5 Tips to Writing Job-Winning Cover Letters

Job-winning cover letters remain a stumbling point for many job seekers. As a professional resume writer, I include cover letters in all the levels of my resume packages because I believe a cover letter is essential in almost every job search.

When do you need a cover letter?

An easier question to answer is when don’t you need a cover letter? If you drop a resume off to the recipient or emailing it directly to the decision-maker, you might drop the formal cover letter. However, in the case of emailing it to the decision-maker, you need a well-written note to the recipient about why you are qualified for the position.

What does the cover letter do for you?

If you consider the resume as a marketing document where the product is you, then you should consider the cover letter as the specific marketing notice that explains why you and your talents are exactly what the company needs in the position.

What do I need to know to write job-winning cover letters?

Know the industry and the company.

Do the research so that first, you understand the industry you target and then the specific company.

Know the products of the company inside and out to speak to their needs in the cover letter

Tailor your job-winning cover letters to the job

Mimic the job description early in the cover letter to allow the hiring manager to understand why you desire the specific job. Look at this example, transitioning from Hospitality to Financial Planning. She had 18 offers and is in her new role.

Throughout my career in the hospitality industry, I built a reputation for confidentiality and discretion while working with elite guests. My profitability-conscious focus and exceptional people management makes me an excellent candidate for an Associate Financial Advisor.

Find specific areas you match and answer the question: “why should I hire you?”

Below is a quote from an internal candidate’s cover letter.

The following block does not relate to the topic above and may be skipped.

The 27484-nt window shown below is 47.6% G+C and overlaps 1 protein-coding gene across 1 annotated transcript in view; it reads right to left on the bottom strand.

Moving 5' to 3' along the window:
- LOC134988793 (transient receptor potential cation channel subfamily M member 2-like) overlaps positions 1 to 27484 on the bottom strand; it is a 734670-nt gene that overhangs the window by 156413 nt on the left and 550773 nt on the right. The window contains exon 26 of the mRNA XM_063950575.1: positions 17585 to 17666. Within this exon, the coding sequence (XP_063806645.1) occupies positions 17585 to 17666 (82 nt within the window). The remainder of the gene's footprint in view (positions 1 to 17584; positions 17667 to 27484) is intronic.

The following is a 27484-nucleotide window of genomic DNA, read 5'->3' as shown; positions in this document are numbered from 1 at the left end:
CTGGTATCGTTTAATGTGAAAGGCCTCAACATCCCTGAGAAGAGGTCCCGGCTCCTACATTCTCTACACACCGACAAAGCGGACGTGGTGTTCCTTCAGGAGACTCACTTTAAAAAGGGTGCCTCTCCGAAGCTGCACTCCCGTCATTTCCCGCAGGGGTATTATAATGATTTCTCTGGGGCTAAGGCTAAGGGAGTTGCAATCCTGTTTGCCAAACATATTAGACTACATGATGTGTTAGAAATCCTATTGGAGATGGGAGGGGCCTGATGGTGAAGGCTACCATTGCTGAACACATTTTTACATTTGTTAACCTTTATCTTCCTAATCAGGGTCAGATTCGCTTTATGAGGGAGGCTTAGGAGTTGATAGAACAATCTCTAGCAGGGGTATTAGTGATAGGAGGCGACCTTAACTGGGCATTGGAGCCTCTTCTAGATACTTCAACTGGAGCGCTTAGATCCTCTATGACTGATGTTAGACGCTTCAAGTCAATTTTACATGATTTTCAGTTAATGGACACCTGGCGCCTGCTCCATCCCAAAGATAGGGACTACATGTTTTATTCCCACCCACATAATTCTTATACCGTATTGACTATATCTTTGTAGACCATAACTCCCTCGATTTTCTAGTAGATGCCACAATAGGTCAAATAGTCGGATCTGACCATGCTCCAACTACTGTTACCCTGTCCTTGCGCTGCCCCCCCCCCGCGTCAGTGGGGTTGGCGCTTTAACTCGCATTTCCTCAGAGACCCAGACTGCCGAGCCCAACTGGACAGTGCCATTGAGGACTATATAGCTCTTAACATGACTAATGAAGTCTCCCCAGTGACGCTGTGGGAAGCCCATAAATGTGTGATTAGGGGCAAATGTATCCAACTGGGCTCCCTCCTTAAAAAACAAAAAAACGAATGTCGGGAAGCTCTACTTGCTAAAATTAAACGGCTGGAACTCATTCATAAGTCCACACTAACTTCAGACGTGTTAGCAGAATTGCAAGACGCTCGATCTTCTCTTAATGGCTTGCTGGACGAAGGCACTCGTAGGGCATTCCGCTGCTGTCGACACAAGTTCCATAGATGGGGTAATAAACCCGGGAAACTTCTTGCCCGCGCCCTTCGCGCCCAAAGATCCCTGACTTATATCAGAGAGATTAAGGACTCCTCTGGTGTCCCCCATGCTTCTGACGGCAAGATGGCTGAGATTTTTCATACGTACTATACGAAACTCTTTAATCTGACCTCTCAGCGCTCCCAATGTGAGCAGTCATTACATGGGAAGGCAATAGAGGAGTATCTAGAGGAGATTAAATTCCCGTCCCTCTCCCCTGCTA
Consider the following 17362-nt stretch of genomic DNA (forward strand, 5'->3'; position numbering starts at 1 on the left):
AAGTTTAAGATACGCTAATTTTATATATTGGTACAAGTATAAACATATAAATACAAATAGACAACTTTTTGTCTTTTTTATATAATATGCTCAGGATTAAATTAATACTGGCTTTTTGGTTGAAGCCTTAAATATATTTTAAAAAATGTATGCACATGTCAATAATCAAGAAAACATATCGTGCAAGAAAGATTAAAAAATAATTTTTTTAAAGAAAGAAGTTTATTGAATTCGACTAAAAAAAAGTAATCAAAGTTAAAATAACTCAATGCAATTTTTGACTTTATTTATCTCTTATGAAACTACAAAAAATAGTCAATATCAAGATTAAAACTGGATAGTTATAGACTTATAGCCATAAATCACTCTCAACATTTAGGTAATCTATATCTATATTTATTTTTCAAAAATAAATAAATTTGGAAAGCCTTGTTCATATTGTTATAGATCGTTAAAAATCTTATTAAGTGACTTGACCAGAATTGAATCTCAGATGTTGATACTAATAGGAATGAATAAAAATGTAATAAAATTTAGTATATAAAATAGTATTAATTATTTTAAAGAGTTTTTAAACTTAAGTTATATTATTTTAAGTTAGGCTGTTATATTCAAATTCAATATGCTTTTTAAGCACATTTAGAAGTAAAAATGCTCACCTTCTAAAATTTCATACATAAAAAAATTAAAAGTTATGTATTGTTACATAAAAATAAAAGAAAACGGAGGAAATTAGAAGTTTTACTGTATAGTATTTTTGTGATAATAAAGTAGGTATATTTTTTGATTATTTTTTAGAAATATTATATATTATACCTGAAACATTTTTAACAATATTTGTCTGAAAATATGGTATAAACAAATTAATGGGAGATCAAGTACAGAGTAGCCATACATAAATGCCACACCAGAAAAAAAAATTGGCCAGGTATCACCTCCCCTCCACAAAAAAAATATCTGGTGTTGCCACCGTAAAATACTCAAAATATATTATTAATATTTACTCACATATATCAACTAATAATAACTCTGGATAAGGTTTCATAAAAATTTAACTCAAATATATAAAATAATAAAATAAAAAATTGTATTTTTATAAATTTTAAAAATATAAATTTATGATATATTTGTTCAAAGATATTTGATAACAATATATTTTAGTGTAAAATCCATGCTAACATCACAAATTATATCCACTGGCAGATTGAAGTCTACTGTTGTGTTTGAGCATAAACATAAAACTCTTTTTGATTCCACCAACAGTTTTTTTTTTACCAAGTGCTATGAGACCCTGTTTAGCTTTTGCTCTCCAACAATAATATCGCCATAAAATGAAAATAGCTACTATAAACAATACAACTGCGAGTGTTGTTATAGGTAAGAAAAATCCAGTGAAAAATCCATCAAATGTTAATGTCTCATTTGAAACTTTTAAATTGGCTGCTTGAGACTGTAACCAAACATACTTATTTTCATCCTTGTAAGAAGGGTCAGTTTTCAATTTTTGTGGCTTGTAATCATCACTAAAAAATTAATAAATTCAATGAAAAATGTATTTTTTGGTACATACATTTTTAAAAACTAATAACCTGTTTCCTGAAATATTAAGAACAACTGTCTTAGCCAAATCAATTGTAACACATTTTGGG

Yes, even internal candidates should have a cover letter to reinforce their qualifications. This client is now the Executive Director of her non-profit organization.

If chosen for the role of Executive Director, I can help move the organization forward with the innovative momentum you and Nancy established. I deeply understand and appreciate the culture of the organization from the staff members, our client families, potential donors, and, of course, the club members.

Give specific examples of what you bring to the table.

This bullet point was in the cover letter example for a client who landed a key position in a national non-profit organization.

Secured Angel Investor for $16 million capital campaign, start-up costs, and three years of ongoing operating support.

Ask for the job in the cover letter.

Too many candidates leave off the ask. Both of these closes ask for the interview.

Overall, I bring many attributes you seek in the position of Executive Director. I would be thrilled to discuss my qualifications and our bright future with you in a personal interview soon.

I would enjoy the opportunity to discuss how I could help coordinate your annual fundraising programs and events. Please contact me to schedule an appointment at a mutually convenient time.

If you struggle to write your resume and cover letter to bring you to the next level, perhaps you should work with an expert.

To get your job search working for you, simply click here!


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Julie Walraven, Design Resumes

Julie Walraven

Professional Resume Writer

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